Meta Will Stop Offering Reels Bonuses to Creators on Facebook and Instagram


Photo Credit: Meta

Meta is discontinuing its program to pay bonuses to creators for making Reels on Facebook and Instagram.

Instagram and Facebook parent Meta is pausing its program to incentivize creators to make Reels and reach specific benchmarks. Initially introduced in 2021, the program paid bonuses to content creators to generate more short video content.

The program’s discontinuation will impact all Reels creators on Facebook and US-based creators on Instagram, as the Instagram program was only available for creators in the US. Meta told Business Insider that it might reintroduce the program in “targeted” ways if the Reels feature “enters a new market,” — but the short video platform is already available in more than 150 countries.

Short-form video still reigns supreme as one of the most popular formats on social media today. Still, Meta CEO Mark Zuckerberg indicated last year that the company hoped the format would bring in more money while it continues to burn cash on its metaverse efforts. Reels have reached a $1 billion annual revenue rate, but Meta’s Q4 2022 results expressed that Reels still needs to make more money. Now the Reels bonuses for creators will stop.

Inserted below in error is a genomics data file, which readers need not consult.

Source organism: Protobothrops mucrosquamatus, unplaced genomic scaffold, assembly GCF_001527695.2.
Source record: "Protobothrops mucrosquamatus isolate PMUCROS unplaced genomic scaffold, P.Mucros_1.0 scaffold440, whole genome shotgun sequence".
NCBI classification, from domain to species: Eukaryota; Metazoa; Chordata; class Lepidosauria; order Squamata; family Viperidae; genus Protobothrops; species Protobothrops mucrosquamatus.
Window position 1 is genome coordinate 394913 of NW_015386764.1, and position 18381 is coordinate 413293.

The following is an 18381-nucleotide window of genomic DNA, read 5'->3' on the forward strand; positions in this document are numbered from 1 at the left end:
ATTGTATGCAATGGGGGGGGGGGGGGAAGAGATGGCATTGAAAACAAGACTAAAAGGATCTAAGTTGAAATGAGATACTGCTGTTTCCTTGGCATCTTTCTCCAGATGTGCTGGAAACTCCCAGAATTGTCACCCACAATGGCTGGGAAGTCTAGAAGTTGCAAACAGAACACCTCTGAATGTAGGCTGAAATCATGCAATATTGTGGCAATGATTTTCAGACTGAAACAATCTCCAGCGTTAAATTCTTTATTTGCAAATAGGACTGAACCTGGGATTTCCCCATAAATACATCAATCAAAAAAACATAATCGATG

“Currently, the monetization efficiency of Reels is much less than Feed. So the more that Reels grows, even though it adds engagement to the system overall, it takes some time away from Feed, and we actually lose money,” said Zuckerberg.

With Meta ending its bonuses, creators will need some incentive to post short videos on Meta’s platforms instead of TikTok or YouTube Shorts. Facebook has promised to give creators more monetization tools to earn money on their Reels, with Facebook head Tom Alison posting earlier this week that the company is “expanding our ads on Facebook Reels tests to help more creators earn ad revenue for their Reels and grow virtual gifting via Stars on Reels.”

Meta’s pulling back from paying creators for short videos indicates an overall shift in spending as the tech giant tries to save money for advertising. Both Snapchat and YouTube Shorts have shifted to ad revenue-sharing models instead of investing in creator funds.